Independent analysis of police, fire, and ambulance calls for service demonstrates common patterns in emergency service activity. Targeted, place-focused interventions have been demonstrated to prevent future problems for emergency services. This research builds on these findings to examine the spatial and temporal intersection of police, fire, and ambulance incidents to explore the potential utility of enhanced collaboration between emergency-first responders. Using police and fire data from Surrey, BC, Canada, from 2011 to 2013, spatial and temporal patterns of police-, fire-, and ambulance-related incidents were examined. Initial analyses demonstrate that 36% of the City’s area experienced 72% of incidents responded to over this 3-year study period. Focusing on this high-volume area, the spatial and temporal intersection of these incident types was explored. Spatially, lattices of varying cell sizes (250 m, 500 m, and 1,000 m) were placed over the study area. Temporally, incident volume was examined across the entire 3-year study period, and at yearly and monthly intervals. Incidents were placed within these spatial and temporal frameworks and visual inspection was utilized to assess the convergence of service demand. Regardless of the cell grid size, police, fire, and ambulance incidents were spatially and temporally concentrated, with the top 10% of cells accounting for approximately 50% of all incidents across all services. Furthermore, there was considerable spatio-temporal convergence in cells which account for the top decile of call volume for all incident types. A 22 typology is proposed to classify locations (in this case grid cells) based on (1) the frequency at which they generate high demand for services (sporadic versus persistent), and (2) the combination of agencies required to respond to high demand problems (single versus convergent). The spatial and temporal convergence of emergency service problems observed in this study suggests that an inter-agency approach to problem identification will enhance problem analysis processes. Working in conjunction with established problem focused intervention strategies (such as problem-oriented policing), the volume-service typology provides a framework that can contribute to the development of appropriate problem-responses. This, we hope, will support emerging efforts to increase the extent to which emergency-first responder agencies collaborate to maximize efficiency and effectiveness, and reduce harm.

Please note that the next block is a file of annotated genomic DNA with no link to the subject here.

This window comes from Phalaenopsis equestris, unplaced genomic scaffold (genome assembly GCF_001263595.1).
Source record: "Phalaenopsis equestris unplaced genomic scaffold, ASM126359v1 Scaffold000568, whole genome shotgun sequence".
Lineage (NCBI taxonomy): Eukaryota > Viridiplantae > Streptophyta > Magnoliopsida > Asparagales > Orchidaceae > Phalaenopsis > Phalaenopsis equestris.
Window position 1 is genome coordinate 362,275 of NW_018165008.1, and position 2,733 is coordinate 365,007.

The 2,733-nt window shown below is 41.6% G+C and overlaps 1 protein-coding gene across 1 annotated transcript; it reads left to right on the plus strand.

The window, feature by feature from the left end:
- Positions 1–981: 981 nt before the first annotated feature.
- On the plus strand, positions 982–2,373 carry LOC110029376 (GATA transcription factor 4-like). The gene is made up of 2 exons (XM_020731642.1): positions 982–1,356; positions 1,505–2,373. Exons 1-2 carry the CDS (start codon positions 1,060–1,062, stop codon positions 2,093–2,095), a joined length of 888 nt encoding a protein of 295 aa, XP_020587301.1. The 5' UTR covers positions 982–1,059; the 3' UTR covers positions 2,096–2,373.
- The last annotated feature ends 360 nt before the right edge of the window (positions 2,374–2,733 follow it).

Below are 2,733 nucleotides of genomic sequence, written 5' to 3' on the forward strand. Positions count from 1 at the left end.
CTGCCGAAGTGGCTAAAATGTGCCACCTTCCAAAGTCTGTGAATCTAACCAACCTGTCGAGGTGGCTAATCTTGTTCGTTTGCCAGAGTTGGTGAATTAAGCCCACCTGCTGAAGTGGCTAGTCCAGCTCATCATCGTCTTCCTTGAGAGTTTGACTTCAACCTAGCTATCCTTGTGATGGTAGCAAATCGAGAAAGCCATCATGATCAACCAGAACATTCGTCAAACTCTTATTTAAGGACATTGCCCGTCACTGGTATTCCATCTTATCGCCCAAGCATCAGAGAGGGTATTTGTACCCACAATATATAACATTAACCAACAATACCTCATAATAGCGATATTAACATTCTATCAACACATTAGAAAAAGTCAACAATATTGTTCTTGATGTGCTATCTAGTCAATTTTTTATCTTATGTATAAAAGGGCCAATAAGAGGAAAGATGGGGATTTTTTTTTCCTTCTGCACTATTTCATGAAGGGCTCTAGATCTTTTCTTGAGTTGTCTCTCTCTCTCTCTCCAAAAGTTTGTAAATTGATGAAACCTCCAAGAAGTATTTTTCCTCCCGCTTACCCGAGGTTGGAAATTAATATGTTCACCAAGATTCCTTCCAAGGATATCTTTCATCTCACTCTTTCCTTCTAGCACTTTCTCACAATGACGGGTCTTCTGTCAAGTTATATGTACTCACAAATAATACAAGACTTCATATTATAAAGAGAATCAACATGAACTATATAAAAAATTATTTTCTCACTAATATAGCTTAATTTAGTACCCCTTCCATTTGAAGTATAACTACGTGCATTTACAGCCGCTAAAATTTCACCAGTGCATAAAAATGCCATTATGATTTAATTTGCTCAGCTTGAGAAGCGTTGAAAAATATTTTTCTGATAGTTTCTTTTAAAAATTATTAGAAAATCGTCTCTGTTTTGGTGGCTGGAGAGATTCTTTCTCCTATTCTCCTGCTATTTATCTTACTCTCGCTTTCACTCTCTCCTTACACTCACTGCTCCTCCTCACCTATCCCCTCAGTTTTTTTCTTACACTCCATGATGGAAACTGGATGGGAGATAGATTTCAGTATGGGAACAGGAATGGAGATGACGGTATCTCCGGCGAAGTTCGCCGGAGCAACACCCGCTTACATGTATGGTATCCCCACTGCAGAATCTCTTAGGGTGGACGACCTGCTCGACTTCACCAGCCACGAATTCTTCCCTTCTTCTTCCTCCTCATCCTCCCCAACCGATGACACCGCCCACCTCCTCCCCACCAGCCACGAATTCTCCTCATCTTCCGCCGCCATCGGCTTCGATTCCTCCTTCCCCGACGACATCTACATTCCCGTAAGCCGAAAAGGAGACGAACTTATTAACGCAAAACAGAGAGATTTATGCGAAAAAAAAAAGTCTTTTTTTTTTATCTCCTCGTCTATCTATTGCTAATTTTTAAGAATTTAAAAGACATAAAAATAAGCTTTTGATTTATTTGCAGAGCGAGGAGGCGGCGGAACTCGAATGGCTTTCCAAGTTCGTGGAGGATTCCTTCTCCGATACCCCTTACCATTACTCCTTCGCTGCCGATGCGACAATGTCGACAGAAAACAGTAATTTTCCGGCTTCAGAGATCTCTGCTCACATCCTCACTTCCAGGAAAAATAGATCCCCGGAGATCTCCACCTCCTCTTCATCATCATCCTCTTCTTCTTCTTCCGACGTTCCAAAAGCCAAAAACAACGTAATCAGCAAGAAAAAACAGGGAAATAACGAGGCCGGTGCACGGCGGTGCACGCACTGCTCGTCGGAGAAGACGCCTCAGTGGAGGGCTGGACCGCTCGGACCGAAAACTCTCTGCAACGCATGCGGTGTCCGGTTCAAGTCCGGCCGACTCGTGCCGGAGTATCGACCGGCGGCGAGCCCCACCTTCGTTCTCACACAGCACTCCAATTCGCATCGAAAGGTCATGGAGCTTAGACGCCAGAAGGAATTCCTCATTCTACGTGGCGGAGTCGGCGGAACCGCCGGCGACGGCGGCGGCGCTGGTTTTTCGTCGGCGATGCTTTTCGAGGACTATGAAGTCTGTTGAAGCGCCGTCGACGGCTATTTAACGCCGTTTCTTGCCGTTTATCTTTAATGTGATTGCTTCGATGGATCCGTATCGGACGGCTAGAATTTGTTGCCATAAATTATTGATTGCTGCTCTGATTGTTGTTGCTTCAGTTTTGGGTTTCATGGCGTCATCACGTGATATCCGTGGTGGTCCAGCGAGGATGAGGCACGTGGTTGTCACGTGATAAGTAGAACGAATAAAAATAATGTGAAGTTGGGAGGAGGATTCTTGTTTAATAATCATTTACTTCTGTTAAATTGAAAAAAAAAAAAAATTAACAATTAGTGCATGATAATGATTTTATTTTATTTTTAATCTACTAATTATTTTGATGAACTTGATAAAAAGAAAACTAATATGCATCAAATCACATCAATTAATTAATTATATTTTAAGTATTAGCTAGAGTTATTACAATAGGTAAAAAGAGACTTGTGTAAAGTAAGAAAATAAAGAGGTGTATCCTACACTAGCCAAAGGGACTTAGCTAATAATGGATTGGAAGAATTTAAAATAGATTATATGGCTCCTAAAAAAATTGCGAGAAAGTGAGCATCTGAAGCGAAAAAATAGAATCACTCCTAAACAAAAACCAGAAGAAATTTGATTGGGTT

|Number of pages||14|
|Journal||Policing (Oxford): a journal of policy and practice|
|Publication status||Published - 22 Jun 2017|